A large number of diabetics are figuring out that they can still enjoy delectable treats without the dangers associated with them when they follow an 1800 calorie diabetic diet that’s low in sugar and carbohydrates.
Although this diet is a great solution to managing your blood sugar, it can be extremely difficult to figure out how to make healthy choices at every meal. This article will help you understand the basics of the 1800 calorie diabetic diet plan so that you can start following it immediately. The most important part about any meal plan is knowing which foods are considered healthy.
What Is The 1800-Calorie Diabetic Diet?
When you have diabetes, your body must work harder to do the same things it could easily handle before. If an individual has diabetes, either their pancreas doesn’t make enough insulin or their cells become resistant to insulin, which causes glucose levels to rise (7). The 1800 calorie diabetic diet is designed especially for those who are trying to manage their blood sugar and lose weight at the same time.
How Does It Work?
The 1800 calorie diabetic diet takes into consideration the number of calories that are needed in a day for an individual who has diabetes. There are foods to avoid and foods that should be included, and these will be explained below.
The first thing to do is find out how many calories you need each day. This is different for everyone, and you can contact your doctor to find out what yours should be. However, it is important to know that a reduction in calories is meant to cause the body to burn fat at a faster rate (3).
The following will tell you which foods are needed on the diet menu and which ones need to be avoided at all costs.
Foods To Eat Regularly
The foods below are healthy and beneficial to people with diabetes. Including them in an 1800 calorie diabetic diet meal plan is recommended (1).
This is low in fat, and it can include beef, turkey, and chicken. White meat offers the most protein without having to worry about extra saturated fats in red meat. Grilled or baked meats are always better than fried foods.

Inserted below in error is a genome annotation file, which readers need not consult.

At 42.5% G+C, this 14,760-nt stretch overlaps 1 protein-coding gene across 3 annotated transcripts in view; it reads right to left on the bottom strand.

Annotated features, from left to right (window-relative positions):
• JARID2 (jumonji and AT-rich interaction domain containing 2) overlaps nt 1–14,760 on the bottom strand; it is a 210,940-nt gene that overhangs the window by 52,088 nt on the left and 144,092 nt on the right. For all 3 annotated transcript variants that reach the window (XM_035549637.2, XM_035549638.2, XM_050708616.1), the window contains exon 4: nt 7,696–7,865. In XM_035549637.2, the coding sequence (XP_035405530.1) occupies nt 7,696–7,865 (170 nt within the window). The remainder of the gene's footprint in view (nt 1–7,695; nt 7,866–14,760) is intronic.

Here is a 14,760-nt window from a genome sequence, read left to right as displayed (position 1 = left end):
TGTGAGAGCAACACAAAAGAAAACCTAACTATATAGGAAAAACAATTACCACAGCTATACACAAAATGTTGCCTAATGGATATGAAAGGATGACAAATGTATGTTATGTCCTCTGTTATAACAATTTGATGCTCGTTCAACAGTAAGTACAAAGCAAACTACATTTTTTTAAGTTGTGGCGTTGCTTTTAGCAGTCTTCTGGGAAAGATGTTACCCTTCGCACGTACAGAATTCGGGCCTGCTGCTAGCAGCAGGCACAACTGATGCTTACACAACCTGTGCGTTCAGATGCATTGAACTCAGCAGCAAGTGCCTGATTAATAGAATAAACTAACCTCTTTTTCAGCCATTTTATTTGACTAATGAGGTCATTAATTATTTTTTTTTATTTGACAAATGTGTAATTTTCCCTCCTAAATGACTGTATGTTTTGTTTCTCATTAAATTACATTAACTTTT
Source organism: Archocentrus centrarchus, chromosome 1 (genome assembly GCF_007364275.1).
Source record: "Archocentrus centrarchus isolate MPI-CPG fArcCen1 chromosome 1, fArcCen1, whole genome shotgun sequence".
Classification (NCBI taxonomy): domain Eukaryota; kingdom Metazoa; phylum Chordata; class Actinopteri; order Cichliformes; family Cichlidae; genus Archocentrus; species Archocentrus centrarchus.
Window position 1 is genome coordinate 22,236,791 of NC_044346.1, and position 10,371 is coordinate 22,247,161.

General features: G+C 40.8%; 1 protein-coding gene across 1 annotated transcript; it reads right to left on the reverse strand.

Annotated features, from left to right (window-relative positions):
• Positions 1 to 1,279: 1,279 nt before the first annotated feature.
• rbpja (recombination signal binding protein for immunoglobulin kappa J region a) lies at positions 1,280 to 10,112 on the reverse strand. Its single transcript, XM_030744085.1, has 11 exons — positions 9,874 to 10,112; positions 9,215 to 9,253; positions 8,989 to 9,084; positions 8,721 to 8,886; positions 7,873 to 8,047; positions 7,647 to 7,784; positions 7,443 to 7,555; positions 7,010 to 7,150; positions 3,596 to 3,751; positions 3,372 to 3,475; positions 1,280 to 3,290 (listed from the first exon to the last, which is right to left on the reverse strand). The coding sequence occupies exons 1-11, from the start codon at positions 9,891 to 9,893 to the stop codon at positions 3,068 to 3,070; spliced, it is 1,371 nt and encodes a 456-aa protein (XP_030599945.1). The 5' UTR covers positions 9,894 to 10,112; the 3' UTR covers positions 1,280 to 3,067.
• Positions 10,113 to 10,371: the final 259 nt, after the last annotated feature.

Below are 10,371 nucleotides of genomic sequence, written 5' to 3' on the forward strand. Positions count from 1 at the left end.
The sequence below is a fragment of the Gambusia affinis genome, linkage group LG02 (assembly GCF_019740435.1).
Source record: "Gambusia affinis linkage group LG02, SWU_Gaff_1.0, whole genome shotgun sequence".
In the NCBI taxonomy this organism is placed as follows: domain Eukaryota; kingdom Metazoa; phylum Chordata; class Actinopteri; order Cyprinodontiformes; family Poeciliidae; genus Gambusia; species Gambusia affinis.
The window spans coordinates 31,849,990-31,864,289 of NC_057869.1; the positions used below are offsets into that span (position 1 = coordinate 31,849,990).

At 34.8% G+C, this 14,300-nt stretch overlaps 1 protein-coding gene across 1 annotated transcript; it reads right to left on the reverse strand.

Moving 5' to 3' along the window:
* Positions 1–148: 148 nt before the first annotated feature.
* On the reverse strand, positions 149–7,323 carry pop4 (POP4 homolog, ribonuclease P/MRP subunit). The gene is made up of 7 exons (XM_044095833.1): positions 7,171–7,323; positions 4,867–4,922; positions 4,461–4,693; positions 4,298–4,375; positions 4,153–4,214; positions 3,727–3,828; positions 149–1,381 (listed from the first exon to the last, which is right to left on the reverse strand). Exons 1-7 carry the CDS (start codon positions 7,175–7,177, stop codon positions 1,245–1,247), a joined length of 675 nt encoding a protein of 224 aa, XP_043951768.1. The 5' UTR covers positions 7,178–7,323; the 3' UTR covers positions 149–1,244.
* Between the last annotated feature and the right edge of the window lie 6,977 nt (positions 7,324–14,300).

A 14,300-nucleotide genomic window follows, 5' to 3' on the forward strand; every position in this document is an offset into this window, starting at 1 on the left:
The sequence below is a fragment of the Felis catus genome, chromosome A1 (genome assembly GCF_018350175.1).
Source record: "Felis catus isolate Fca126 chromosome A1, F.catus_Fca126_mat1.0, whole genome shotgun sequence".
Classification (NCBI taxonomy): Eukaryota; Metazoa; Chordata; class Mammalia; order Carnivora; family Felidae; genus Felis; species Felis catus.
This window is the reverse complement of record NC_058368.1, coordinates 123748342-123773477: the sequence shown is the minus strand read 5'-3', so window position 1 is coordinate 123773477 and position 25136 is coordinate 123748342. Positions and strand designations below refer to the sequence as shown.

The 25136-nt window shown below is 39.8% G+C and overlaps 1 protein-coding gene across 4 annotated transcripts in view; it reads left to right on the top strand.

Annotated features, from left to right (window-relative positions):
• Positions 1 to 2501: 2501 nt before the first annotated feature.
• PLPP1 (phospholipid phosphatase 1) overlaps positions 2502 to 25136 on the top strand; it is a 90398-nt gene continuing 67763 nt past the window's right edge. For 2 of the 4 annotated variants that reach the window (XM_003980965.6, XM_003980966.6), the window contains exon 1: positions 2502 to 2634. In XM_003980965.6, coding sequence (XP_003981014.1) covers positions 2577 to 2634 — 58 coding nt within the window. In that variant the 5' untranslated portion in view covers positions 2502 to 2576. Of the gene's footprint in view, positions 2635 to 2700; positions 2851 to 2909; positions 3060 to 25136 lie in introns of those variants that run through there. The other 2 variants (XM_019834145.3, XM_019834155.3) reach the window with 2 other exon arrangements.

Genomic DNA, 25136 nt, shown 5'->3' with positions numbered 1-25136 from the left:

You should eat plenty of fresh veggies each day without the sauce. Some examples include broccoli, carrots, spinach and lettuce. There are many others to choose from as well. Be sure that you do not overcook them because this will destroy all of their nutrients and vitamins. Salads are also a good choice on this diet because you can dress them with a low-calorie vinaigrette.
Whole-wheat bread, brown rice, and whole-grain pasta are all excellent options that should be included because they have great fiber content and will help to control your glucose levels as well (8).
Eggs are high in protein and can be part of the 1800 calorie diabetic diet menu. They may also be eaten without the yolks, and this will only add to their already impressive nutritional profile. Fish is another good source of lean proteins that should be included regularly on your diet menu. An example would be salmon.
You should limit saturated fat and stick with unsaturated fat if you want to manage your diabetes symptoms. This would include olive oil, canola oil, or avocado. These healthier types of fats can also be found in fish, peanut butter, and nuts.
If you wish to cinch your waist, tone up your bat wings, blast away the muffin top – our fitness app was created to cater to all your needs! BetterMe won’t give excess weight a chance!
Foods To Avoid
Highly processed foods are filled with added sugars, saturated fats, sodium and other preservatives, and they will only cause your body to produce more insulin to get rid of the sugar and fat (5). You are also likely to gain weight if you eat a lot of ultra-processed foods, and this is something that you should avoid at all costs if you have diabetes.
This means that you need to refrain from soft drinks as well as cake, cookies, and candy. These foods do not contain any nutritional value and should be avoided as often as possible.
This would include foods that are fried in butter or other types of oils that contain saturated fat (2). Examples would be French fries, chicken nuggets, and anything else deep-fried at a restaurant or when you order takeout. These foods will only add to your waistline, and they should not be included in any diabetic 1800 calorie diet meal plan.
These are high in sugar and fat, and they need to be avoided as often as possible. If you must have a dessert, choose a frozen yogurt sundae or something that has fruit added to it. This is much better for you than a slice of banana cream pie or chocolate cake.